Home maintenance

I knew it had been a while since my last post, but it was a shock to open WordPress and see that I haven’t written in six weeks! Wow!

All I can say to account for the time is that I’ve been taking care of myself in the spare time outside of work. That self care did not include writing, obviously, but it was filled with many household chores such as meal prep, cleaning, gardening, and scheduling home repair projects. And it’s paid off. As I sit on my back porch sipping coffee this morning, I love seeing my perennial beds full, lush, and looking marvelous with all that costly mulch, and the general tidiness of the property is heartening.

The entire tax refund will be completely consumed by home maintenance, but that’s OK with me. The peeling paint on the garage was addressed, the rotten fence post replaced, and the flashing on the front of the house touched up. Landscaping took the biggest chunk of it: weed clean up and applying seven cubic yards of mulch is not cheap, even if it the mulch is not the high-end shredded bark. (The landscaping guy couldn’t believe I wanted the lower cost “playground mulch” applied to all perennial beds, but I insisted. It’s not just that I’m trying to save money; I actually like how it looks.) We’ve had so much rain this spring that the weeds were a bit crazy despite my careful hand pulling a few weeks ago.

Speaking of rain, I’m happy that the spot tuck-pointing and extra downspouts I sprang for last year seem to have done the trick: I found no small puddles in the basement after the heavy rains, and the dining room wall has remained dry. Within the next week or two I’ll use up the last of the tax refund repairing that plaster wall in the dining room. (Thank goodness the integrity of the plaster seems good and it is not loose; it will only require lots of scraping, skimming, and then re-painting.) I’ll just have to wait a few months to replace the ruined window treatments. (Let’s I hope I get a bonus this year, OK?)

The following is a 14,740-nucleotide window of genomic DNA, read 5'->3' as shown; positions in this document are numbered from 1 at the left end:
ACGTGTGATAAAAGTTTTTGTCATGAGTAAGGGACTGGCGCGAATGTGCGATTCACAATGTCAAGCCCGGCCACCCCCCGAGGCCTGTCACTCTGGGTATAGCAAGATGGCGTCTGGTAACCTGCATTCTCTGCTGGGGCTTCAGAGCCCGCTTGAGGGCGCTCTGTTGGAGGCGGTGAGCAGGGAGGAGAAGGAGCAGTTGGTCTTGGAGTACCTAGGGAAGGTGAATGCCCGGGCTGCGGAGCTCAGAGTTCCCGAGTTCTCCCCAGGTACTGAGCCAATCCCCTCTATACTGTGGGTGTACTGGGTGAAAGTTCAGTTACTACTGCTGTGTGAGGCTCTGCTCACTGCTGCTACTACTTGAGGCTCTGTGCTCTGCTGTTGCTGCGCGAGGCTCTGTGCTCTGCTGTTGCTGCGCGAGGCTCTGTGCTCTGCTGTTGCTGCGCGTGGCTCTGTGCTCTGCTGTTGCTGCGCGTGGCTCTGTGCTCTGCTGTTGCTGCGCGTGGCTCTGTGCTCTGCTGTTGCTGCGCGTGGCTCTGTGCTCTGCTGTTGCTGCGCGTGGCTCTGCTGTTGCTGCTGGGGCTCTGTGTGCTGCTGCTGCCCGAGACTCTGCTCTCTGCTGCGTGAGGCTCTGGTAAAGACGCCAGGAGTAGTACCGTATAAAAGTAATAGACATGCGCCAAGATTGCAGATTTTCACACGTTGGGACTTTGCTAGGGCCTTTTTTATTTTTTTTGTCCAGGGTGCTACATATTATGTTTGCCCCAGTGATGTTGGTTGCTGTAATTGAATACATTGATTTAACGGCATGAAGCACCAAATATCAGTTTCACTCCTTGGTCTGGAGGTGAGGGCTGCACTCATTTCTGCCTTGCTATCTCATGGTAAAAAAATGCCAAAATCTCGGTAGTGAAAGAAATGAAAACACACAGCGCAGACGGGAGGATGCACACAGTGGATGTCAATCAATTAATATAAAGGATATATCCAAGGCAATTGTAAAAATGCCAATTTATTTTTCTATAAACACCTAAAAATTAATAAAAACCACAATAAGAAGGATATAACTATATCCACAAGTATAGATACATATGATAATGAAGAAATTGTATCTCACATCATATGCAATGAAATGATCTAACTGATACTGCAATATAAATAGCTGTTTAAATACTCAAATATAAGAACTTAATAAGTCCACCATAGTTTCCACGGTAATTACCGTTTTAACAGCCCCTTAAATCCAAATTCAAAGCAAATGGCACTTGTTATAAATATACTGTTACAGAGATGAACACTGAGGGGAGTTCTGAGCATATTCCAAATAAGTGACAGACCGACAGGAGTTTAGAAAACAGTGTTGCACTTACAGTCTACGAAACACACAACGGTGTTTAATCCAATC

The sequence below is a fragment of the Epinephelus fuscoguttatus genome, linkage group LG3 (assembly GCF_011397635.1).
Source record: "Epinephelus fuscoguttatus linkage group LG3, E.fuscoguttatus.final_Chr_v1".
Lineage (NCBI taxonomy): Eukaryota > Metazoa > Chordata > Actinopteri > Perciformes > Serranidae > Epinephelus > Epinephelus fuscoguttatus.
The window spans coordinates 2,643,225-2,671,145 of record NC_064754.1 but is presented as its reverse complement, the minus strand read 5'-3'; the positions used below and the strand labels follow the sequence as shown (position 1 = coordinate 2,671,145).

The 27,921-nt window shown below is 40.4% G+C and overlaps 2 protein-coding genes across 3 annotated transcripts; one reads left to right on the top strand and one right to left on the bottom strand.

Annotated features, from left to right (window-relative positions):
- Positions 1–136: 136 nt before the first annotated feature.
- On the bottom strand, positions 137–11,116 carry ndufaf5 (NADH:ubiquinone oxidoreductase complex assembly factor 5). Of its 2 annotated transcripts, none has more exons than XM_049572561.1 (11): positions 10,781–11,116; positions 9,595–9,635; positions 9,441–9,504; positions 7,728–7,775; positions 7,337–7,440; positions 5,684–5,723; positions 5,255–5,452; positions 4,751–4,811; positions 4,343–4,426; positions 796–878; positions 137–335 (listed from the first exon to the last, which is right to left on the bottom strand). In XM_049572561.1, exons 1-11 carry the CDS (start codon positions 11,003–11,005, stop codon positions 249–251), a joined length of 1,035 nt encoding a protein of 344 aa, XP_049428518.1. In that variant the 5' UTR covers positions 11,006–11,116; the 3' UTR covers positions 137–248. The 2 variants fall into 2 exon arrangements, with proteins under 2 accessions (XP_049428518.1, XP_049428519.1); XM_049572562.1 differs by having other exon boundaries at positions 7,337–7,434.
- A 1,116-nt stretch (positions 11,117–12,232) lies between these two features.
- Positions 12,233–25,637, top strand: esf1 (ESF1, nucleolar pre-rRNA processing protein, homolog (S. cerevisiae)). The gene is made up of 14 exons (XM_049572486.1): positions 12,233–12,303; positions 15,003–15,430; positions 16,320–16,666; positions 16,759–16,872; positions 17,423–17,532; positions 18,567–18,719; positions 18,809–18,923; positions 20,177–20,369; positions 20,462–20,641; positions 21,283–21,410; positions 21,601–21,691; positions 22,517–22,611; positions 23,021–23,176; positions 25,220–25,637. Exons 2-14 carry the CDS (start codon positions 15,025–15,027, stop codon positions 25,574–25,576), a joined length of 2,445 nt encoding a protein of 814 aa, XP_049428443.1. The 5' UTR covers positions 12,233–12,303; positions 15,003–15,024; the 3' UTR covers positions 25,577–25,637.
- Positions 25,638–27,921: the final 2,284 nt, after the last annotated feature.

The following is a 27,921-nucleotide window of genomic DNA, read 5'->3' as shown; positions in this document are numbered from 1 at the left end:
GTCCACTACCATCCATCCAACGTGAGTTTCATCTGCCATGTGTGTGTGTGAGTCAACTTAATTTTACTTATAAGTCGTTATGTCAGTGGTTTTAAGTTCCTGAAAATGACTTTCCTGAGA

At least the rain has not caused me huge problems as it did my neighbor next door. Poor Mila has been having a very hard time with all the rain this spring. Her basement (which she repeatedly said has been dry for the past 30 years she’s lived in the house) kept getting water in it after each rain. Every time the amount of water increased, and after a few weeks of this she said she was getting “black mud” coming in, too. I saw her one evening as I was dashing off to meet a friend after work and she looked tired and miserable. She was talking with two men about the basement problem.